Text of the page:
So let's talk minestrone. I have made it before and my favorite recipe is by Ellie Krieger of the Food Network. (Can't be bothered to link to it, you can use the Google.) But the beauty of minestrone is that it's a very accomodating type of soup. You can add or subtract ingredients as you please. A learned chef might argue that if you add and subtract too many things, you end up with something that's not minestrone at all. To them I say semantics won't make the soup taste better.  

Today at work (in my kitchen job) we were dreadfully slow so I decided to make minestrone for lunch for myself and the other employees. My number one love for my job is the latitude to create whatever I want in the slow periods, time and ingredients permitting. Seriously. WHATEVER. I. WANT. 

I grocery shop for the weekend supplies on Thursdays, so the pantry and fridge were on the bare side. Every recipe I pulled, I was missing three or four of the major ingredients. One even called for cabbage. What is wrong with you, Martha? No one likes leaves in their soup!  I put all the recipes aside and made the soup with what we had on hand that sounded good to me.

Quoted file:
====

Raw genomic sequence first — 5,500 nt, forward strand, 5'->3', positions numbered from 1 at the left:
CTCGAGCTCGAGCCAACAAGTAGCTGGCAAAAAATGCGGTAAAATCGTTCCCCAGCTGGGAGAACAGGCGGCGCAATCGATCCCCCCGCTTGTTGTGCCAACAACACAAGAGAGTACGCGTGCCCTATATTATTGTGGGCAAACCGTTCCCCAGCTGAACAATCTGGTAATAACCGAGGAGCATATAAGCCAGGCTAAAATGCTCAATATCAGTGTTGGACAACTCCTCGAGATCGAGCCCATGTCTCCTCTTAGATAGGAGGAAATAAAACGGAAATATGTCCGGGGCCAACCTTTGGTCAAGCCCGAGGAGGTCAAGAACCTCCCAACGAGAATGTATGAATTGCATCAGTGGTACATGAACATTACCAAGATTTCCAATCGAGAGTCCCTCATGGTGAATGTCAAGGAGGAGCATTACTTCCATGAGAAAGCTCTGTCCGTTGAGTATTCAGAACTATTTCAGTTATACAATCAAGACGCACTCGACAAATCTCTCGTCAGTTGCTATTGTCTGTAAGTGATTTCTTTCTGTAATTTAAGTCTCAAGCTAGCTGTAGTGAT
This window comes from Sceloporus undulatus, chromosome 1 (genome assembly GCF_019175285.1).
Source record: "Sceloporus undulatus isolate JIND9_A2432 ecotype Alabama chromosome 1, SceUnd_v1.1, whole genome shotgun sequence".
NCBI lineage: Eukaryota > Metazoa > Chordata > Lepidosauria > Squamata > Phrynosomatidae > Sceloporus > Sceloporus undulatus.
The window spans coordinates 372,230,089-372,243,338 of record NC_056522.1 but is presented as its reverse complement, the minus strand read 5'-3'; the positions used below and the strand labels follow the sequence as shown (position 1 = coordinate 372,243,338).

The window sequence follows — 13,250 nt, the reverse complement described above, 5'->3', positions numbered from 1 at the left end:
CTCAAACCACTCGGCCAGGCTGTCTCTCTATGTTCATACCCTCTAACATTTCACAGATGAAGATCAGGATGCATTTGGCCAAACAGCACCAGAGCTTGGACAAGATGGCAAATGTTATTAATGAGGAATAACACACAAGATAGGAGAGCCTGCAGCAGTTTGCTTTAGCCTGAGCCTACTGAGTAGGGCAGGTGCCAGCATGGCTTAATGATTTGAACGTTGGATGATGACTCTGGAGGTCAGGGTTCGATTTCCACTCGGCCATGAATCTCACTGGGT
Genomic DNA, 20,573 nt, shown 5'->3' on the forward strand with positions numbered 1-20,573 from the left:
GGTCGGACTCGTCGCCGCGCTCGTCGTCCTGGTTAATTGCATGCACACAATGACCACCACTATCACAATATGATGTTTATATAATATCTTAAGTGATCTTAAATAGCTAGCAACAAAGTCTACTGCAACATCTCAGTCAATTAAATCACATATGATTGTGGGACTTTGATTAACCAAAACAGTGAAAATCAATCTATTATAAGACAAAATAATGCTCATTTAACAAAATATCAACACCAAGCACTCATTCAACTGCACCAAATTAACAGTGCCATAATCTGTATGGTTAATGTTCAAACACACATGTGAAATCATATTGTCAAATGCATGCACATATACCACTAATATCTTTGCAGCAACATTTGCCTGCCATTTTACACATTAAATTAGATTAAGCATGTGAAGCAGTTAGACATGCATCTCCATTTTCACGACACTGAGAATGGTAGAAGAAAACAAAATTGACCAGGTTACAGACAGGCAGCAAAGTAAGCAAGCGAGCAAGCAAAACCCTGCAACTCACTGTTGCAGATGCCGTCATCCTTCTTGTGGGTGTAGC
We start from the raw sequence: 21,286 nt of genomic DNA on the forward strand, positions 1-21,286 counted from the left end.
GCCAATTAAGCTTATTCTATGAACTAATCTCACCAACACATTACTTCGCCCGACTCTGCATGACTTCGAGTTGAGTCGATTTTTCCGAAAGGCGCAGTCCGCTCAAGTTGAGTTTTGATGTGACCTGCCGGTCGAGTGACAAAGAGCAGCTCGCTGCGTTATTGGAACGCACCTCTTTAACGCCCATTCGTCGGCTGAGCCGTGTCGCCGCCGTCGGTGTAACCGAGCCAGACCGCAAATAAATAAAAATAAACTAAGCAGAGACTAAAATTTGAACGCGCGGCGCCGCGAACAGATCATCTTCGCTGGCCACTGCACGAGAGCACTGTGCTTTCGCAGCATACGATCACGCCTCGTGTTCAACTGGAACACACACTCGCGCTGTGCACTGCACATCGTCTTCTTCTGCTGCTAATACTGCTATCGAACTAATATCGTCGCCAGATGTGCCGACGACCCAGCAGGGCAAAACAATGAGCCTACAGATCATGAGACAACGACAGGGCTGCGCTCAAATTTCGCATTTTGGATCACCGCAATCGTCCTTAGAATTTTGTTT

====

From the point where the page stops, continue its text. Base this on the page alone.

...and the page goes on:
Why is this noteworthy, you ask, that sounds like a normal course of events to the seasoned cook. But here's a secret about me: I HAVE NO IDEA WHAT I'M DOING. EVER. I'm winging it in there, 24/7. I've never been formally trained. I make a mess, use too many bowls, and I hope you never have to witness my knife skills. I've broken spatulas, glasses, the butter dish, pots and pans, and even started two (2!!) small fires. 

My saving grace is that I know two important safety tips: always cut away from yourself and never use water to put out a grease fire. Seriously, those are the only reasons why I still have all of my fingers and eyebrows and I have never burned down a building. Were it not for my winning smile, can-do attitude, and innate ability to never overbake the cookies, my dear boss would have sent me packing ages ago. 

And so I rarely improvise. I'll substitute and skip a step here and there but for safety (and insurance) reasons, I FOLLOW DIRECTIONS. Until today. I threw caution to the wind (but carefully and away from any open flame) and made soup. And here it is.